February is almost here, and once again I issue my annual Family Learning reminder about what a wonderful time this is to consider the way we pronounce various words - especially "February."
All month, we will hear radio announcers, our friends, our children and even ourselves say "feb-yoo-ary," as though the word were spelled with only one "r." But the second syllable is spelled RU, not just U, and so the name of this month should be pronounced "feb-roo-ary."I can almost hear the angry scratching of pens and pounding of keyboards that a statement like this will generate among certain readers. Any mention of "should" or "preferred" or "standard" in reference to the spelling, pronunciation or mechanics of English strikes some people as an invasion of their personal right to use English any way they choose.
And that is just the point: Our use of language - and our children's use of language as well - should be a matter of choice. If you choose not to pronounce the first "r" in February, fine, but you will be making your choice based on knowledge, not on ignorance or misinformation.
One of the problems with this word, though, is that many school children think it is spelled "Febuary" because that is the way they hear it pronounced. How many children do you think would spell it that way if they grew up hearing it pronounced "feb-ru-ary"?
But there is much more here than just accurate spelling. The whole idea of Family Learning, and of lifelong learning in general, is that the world around us is brimming with opportunities for learning and for knowing, and that knowing is better than not knowing.
The desire for self-improvement is, I think, one of the finest traits a human being can possess, and it may be the single most valuable habit we can instill or encourage in our children. It is, or should be, the habit our schools are trying to instill as well, for it is this desire for self-improvement that makes all the lessons of school worth knowing. As Mortimer Adler, the great philosopher and teacher, once said: "The whole purpose of the school is to give children the tools with which they can THEN be educated."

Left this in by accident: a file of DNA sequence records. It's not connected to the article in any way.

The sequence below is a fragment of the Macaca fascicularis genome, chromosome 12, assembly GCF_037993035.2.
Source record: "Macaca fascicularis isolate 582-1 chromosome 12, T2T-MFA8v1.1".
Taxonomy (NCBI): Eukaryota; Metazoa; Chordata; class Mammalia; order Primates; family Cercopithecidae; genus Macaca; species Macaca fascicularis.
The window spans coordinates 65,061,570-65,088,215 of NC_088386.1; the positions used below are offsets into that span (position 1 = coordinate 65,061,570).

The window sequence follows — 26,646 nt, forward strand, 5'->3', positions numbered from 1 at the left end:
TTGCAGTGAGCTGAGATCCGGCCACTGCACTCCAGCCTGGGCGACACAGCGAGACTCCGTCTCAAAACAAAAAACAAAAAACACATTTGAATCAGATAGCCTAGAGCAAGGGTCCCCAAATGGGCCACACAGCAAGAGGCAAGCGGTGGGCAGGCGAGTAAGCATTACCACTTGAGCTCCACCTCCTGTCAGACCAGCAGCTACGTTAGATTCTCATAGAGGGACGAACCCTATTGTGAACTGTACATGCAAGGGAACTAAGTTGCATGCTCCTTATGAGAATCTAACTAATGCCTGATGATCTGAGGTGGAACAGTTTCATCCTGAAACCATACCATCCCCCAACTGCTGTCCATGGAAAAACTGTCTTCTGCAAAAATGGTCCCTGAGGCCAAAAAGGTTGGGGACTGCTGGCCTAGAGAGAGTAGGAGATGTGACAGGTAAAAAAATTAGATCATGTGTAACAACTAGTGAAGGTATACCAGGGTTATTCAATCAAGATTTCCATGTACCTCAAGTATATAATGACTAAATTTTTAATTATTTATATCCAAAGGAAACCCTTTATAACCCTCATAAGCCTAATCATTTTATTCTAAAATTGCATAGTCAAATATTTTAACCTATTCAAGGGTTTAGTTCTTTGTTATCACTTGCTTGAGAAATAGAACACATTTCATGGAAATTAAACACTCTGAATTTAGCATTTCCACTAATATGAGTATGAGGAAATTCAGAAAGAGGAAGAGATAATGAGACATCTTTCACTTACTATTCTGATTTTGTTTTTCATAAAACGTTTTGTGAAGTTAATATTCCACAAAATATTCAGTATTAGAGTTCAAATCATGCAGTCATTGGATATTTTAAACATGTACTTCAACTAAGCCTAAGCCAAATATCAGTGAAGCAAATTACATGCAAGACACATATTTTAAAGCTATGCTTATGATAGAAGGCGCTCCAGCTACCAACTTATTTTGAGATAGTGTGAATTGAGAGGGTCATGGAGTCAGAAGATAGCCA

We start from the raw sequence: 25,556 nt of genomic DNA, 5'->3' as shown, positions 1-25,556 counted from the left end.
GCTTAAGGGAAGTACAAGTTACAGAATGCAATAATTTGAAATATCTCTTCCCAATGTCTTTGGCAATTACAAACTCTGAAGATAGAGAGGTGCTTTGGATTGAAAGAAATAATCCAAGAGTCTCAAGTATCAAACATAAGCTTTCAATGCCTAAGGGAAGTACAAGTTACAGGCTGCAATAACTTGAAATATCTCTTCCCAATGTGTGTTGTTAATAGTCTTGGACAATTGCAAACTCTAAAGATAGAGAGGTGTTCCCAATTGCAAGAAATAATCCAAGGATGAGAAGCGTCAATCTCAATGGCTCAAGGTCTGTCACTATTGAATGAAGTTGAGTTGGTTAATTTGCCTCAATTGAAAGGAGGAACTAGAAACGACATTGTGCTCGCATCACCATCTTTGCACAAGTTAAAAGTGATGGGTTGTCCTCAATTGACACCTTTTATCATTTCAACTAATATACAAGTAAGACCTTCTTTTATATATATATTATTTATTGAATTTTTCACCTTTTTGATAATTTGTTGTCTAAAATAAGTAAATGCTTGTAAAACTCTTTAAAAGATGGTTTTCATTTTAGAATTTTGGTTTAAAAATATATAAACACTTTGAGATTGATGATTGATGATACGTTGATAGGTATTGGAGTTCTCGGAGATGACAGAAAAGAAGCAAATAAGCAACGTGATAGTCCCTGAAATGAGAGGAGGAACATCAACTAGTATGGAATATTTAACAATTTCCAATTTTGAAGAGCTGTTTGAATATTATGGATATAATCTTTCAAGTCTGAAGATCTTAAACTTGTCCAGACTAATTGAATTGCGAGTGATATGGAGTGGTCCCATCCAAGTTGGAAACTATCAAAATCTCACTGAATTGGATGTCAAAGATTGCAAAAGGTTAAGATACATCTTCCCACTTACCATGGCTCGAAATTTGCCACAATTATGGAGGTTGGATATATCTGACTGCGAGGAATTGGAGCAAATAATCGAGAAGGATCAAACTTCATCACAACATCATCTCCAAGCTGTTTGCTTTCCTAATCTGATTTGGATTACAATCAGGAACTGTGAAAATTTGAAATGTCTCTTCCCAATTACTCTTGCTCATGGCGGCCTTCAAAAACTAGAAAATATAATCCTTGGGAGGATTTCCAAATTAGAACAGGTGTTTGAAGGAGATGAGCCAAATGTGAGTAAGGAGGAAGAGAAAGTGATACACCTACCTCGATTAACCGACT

All this in the pronunciation of "February," you ask? Oh yes, and more.
Children who see and hear their parents wrestle with the precise pronunciation of a word like "February," are very privileged children because they see the modeling of self-improvement in action. They see adults creating standards for themselves rather than taking the easy path and excusing their actions by saying that "everybody else does it."
If all it took to prevent children from using that phrase to excuse their own behavioral transgressions were the pronunciation of the first "r" in "February," you wouldn't hear the word uttered any other way. But, of course, there is a great deal more to it than that. And it is true that pronouncing that "r," or the first "c" in "arctic" or the first "n" in "government," IS more difficult than the way "everybody else does it."
But if you want to set these standards for your own speech, I'll show you next week how to divide the most common pronunciation problems into three convenient categories. And we can devote this month of February, with all its many opportunities for practicing that particular word, to polishing those pronunciations we choose to adopt for ourselves.